The article details the teaching principles and experiences that the teachers and students had from the 2015 edition of the CDIO-project. This was also described in a previous blog post. In the following video, the students describe and demonstrate the end-result of the 2016 edition of the project. The acoustic testbed is now truly massive, since 64 loudspeakers were used.

]]>If you want to learn about signal processing foundations for Massive MIMO and mmWave communications, you should attend the

**2017 Joint IEEE SPS and EURASIP Summer School on Signal Processing for 5G **

Signal processing is at the core of the emerging fifth generation (5G) cellular communication systems, which will bring revolutionary changes to the physical layer. Unlike other 5G events, the objective of this summer school is to teach the main physical-layer techniques for 5G from a signal-processing perspective. The lectures will provide a background on the 5G wireless communication concepts and their formulation from a signal processing perspective. Emphasis will be placed on showing specifically how cutting-edge signal processing techniques can and will be applied to 5G. Keynote speeches by leading researchers from Ericsson, Huawei, China Mobile, and Volvo complement the technical lectures.

The summer school covers the following specific topics:

- Massive MIMO communication in TDD and FDD
- mmWave communications and compressed sensing
- mmWave positioning
- Wireless access for massive machine-type communications

The school takes place in Gothenburg, Sweden, from May 29th to June 1st, in the week after ICC in Paris.

This event belongs to the successful series of IEEE SPS and EURASIP Seasonal Schools in Signal Processing. The 2017 edition is jointly organized by Chalmers University of Technology, Linköping University, The University of Texas at Austin, Aalborg University and the University of Vigo.

Registration is now open. A limited number of student travel grants will be available.

For more information and detailed program, see: http://www.sp-for-5g.com/

]]>Our Cambridge book, Fundamentals of Massive MIMO, ships now from all major retailers.

**Problem set:** We have developed an extensive set of problems to go with the book. This problem set can be downloaded from the Cambridge resource page, www.cambridge.org/Marzetta, or from this direct link.

The difficulty level of the problem varies widely, rendering the material suitable for instruction at all levels. The problem set is very much a living document and may be extended or improved in the future. Many, though not all, of the problems have been tested on my students when I taught the subject last year. We appreciate, as always, comments or suggestions on the material.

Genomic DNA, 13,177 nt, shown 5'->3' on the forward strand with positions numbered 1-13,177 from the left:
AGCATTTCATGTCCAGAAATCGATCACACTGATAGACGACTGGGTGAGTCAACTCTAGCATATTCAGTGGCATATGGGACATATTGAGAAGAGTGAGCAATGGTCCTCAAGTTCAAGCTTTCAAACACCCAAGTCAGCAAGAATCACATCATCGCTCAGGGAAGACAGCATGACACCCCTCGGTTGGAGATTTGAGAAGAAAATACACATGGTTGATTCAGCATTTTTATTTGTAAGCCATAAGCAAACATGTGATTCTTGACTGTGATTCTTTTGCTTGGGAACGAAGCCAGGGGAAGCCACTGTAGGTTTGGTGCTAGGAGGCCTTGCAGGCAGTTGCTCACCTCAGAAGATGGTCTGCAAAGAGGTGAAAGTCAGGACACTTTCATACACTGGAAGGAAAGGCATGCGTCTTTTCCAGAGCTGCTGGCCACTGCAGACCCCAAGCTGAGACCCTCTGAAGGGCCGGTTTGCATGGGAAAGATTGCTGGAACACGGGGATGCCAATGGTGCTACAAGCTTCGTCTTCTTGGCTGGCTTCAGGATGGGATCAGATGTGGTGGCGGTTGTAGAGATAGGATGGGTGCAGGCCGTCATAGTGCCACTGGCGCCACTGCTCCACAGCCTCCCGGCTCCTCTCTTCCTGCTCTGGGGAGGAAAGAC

A detailed solution manual is available to instructors who adopt the book.

**List of errata:** There is also a list of errata to the book – available via this direct link, or from the Cambridge resource page.

*Have no fear of perfection — you’ll never reach it.* — Salvador Dali

I regularly get the question “are there any Massive MIMO books?”. So far my answer has always been “no”, but now I can finally give a positive answer.

My colleagues Erik G. Larsson and Hien Quoc Ngo have written a book entitled “Fundamentals of Massive MIMO” together with Thomas L. Marzetta and Hong Yang at Bell Labs, Nokia. The book is published this October/November by Cambridge University Press.

I have read the book and I think it serves as an excellent introduction to the topic. The text is suitable for graduate students, practicing engineers, professors, and doctoral students who would like to learn the basic Massive MIMO concept, results and properties. It also provides a clean introduction to the theoretical tools that are suitable for analyzing the Massive MIMO performance.

I personally intend to use this book as course material for a Master level course on Multiple-antenna communications next year. I recommend other teachers to also consider this possibility!

A preview of the book can be found on Google Books:

**Update:** Since November 2017, there is another book: “Massive MIMO Networks: Spectral, Energy, and Hardware Efficiency“.

Here is the acoustic Massive MIMO testbed student project at Linköping University. TDD operation and reciprocity-based channel estimation, same principles as in the “real” Massive MIMO: